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August 13, 2012
IBM Advances Spintronics Toward Practical Use
By Ashok Bindra, TMCnet Contributor
Spintronics, or spin transport electronics, has been in development since the eighties. Although it promises more efficient semiconductor devices, the technology has not advanced enough to actually preserve encoded information for long enough before rotating.
Technology website TGDaily.com reports that scientists from IBM Research and solid-state physics lab at ETH Zurich have jointly shown that synchronizing electrons extends the spin lifetime of the electron by 30 times, up to 1.1 nanoseconds – the same amount of time it takes for an existing 1 GHz processor to cycle.
IBM said this latest advancement is based on a previously unknown aspect of physics, whereby electron spins move tens of micrometers in a semiconductor with their orientations synchronously rotating along the path, similar to a couple dancing the waltz.
“If all couples start with the women facing north, after a while the rotating pairs are oriented in different directions,” said IBM’s Gian Salis. “We can now lock the rotation speed of the dancers to the direction they move."
Added Salis: "This results in a perfect choreography where all the women in a certain area face the same direction. This control and ability to manipulate and observe the spin is an important step in the development of spin-based transistors that are electrically programmable."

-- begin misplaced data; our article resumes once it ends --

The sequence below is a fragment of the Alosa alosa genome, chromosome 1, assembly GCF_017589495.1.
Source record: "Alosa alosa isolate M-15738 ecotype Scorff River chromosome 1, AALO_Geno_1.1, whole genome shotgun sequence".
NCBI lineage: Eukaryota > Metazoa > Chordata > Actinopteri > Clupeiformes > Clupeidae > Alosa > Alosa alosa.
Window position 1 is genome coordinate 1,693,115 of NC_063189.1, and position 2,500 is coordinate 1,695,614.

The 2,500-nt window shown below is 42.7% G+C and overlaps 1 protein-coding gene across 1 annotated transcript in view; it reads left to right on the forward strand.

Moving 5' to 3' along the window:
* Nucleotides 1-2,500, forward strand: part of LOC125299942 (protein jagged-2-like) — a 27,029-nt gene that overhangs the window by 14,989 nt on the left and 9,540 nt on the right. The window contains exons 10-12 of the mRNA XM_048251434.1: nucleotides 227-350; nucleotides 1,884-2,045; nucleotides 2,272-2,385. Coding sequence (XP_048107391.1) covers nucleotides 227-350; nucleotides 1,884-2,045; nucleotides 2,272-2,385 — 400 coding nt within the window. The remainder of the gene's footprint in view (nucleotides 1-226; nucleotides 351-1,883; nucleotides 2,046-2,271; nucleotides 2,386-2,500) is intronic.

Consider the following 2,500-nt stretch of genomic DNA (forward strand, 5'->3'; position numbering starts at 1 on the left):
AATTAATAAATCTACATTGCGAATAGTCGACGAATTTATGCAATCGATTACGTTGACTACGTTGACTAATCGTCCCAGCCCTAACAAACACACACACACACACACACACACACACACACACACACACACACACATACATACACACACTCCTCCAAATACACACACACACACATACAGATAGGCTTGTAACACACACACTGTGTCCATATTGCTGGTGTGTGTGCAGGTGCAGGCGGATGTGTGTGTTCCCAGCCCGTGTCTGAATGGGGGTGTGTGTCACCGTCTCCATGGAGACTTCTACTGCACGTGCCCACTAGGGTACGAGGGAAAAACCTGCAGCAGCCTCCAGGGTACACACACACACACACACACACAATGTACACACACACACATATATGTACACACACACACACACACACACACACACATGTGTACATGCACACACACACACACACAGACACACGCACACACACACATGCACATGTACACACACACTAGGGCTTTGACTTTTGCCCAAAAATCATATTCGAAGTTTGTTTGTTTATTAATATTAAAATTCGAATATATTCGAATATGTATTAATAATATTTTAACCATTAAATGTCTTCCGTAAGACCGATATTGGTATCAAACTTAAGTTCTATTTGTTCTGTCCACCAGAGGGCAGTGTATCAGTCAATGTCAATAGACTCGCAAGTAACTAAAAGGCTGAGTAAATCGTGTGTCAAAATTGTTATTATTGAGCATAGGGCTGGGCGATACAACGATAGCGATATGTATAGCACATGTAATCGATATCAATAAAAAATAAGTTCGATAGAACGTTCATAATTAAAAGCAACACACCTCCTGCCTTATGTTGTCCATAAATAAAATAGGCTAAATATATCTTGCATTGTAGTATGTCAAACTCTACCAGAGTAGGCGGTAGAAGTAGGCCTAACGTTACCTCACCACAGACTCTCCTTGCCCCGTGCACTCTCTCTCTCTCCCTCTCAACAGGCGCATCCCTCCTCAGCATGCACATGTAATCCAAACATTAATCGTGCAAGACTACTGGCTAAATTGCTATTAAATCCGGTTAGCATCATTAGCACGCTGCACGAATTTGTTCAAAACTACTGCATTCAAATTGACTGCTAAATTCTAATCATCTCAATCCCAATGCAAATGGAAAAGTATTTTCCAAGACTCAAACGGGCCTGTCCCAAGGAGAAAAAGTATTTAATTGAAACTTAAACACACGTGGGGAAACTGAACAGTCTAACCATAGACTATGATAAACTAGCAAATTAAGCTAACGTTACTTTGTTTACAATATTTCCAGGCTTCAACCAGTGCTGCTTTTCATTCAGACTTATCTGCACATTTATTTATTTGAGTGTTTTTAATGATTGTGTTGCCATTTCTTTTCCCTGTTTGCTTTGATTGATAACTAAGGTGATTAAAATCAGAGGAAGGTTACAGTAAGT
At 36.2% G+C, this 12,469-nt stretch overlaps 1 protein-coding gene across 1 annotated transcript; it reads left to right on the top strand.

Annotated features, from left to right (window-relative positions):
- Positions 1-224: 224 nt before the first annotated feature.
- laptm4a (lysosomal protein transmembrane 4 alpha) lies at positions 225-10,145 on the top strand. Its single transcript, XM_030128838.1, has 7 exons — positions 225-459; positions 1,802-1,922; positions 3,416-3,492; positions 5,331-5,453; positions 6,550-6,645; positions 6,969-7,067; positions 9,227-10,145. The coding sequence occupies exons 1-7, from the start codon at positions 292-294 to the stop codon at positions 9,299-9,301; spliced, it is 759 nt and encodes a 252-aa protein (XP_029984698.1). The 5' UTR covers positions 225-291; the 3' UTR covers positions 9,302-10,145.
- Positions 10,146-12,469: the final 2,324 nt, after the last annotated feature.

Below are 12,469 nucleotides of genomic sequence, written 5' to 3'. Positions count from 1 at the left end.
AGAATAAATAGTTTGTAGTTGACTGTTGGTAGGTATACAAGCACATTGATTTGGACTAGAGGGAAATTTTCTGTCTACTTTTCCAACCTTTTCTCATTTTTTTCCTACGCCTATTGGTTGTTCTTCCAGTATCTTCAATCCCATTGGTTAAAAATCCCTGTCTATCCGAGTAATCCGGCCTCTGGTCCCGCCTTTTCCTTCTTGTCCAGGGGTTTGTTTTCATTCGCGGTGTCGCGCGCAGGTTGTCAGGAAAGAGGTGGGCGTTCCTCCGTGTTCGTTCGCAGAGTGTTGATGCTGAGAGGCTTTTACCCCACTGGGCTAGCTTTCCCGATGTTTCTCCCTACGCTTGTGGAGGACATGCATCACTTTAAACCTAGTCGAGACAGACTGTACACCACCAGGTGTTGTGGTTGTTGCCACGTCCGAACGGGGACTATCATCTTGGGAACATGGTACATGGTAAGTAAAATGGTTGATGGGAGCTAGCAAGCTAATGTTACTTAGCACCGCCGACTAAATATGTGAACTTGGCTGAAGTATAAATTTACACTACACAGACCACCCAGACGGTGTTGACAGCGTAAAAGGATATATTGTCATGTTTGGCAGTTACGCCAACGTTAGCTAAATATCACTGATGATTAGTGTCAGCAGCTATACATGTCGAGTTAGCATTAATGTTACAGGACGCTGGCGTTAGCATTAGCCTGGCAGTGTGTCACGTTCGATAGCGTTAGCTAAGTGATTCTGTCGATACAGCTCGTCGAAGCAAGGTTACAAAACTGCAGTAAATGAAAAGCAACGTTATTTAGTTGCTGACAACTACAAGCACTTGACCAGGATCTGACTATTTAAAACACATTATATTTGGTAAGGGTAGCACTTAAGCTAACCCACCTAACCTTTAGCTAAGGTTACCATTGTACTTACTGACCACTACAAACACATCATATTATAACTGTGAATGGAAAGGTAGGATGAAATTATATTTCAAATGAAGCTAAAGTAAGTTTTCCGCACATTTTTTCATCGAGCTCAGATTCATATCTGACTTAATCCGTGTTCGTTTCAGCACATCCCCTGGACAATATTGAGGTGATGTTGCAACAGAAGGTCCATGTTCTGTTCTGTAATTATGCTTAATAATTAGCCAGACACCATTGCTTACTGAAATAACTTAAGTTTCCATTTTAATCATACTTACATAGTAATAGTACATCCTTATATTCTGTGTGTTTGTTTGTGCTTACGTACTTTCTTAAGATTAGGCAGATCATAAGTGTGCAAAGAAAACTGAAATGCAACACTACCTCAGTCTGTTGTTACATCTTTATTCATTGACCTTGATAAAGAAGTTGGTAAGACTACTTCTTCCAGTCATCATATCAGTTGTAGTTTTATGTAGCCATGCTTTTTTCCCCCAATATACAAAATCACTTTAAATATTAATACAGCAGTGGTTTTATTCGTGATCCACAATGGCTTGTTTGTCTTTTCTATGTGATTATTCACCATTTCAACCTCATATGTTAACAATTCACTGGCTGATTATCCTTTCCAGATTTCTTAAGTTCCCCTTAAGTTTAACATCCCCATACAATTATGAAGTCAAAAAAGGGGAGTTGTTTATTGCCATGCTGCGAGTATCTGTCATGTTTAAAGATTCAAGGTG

This new understanding in spintronics not only gives scientists a new level of control over the magnetic movements inside devices, according to IBM; it also opens new possibilities for creating more energy-efficient semiconductor electronics.
Researchers employed ultra-short laser pulses to monitor the evolution of thousands of electron spins that were created simultaneously in a very small spot. Also, the developers stated that such spins, which would earlier lose their orientation quickly, can now arrange neatly into a regular stripe-like pattern, the so-called persistent spin helix.
Scientists have also imaged the synchronous “waltz” of the electron spins by using a time-resolved scanning microscope technique.
Concurrently, researchers said transferring spin electronics from the laboratory to the market will still be quite a challenge. The effect shows up only at very low temperatures, 40 Kelvin in this case.
Edited by Braden Becker
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